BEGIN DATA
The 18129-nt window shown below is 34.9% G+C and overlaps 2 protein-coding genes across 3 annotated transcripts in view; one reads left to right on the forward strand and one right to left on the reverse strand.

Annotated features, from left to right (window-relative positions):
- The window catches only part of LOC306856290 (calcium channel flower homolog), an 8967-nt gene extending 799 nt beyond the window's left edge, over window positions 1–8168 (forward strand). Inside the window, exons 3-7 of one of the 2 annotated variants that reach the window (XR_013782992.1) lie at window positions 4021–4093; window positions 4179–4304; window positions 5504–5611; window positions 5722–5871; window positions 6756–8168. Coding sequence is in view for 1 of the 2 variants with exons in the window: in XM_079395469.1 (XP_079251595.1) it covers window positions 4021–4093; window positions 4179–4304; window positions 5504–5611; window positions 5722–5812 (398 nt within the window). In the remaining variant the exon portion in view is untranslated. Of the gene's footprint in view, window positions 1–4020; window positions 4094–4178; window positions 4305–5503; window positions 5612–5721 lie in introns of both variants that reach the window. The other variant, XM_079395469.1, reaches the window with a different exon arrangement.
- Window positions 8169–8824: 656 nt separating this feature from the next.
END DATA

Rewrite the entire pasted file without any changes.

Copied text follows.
The 18129-nt window shown below is 34.9% G+C and overlaps 2 protein-coding genes across 3 annotated transcripts in view; one reads left to right on the forward strand and one right to left on the reverse strand.

Annotated features, from left to right (window-relative positions):
- The window catches only part of LOC306856290 (calcium channel flower homolog), an 8967-nt gene extending 799 nt beyond the window's left edge, over window positions 1–8168 (forward strand). Inside the window, exons 3-7 of one of the 2 annotated variants that reach the window (XR_013782992.1) lie at window positions 4021–4093; window positions 4179–4304; window positions 5504–5611; window positions 5722–5871; window positions 6756–8168. Coding sequence is in view for 1 of the 2 variants with exons in the window: in XM_079395469.1 (XP_079251595.1) it covers window positions 4021–4093; window positions 4179–4304; window positions 5504–5611; window positions 5722–5812 (398 nt within the window). In the remaining variant the exon portion in view is untranslated. Of the gene's footprint in view, window positions 1–4020; window positions 4094–4178; window positions 4305–5503; window positions 5612–5721 lie in introns of both variants that reach the window. The other variant, XM_079395469.1, reaches the window with a different exon arrangement.
- Window positions 8169–8824: 656 nt separating this feature from the next.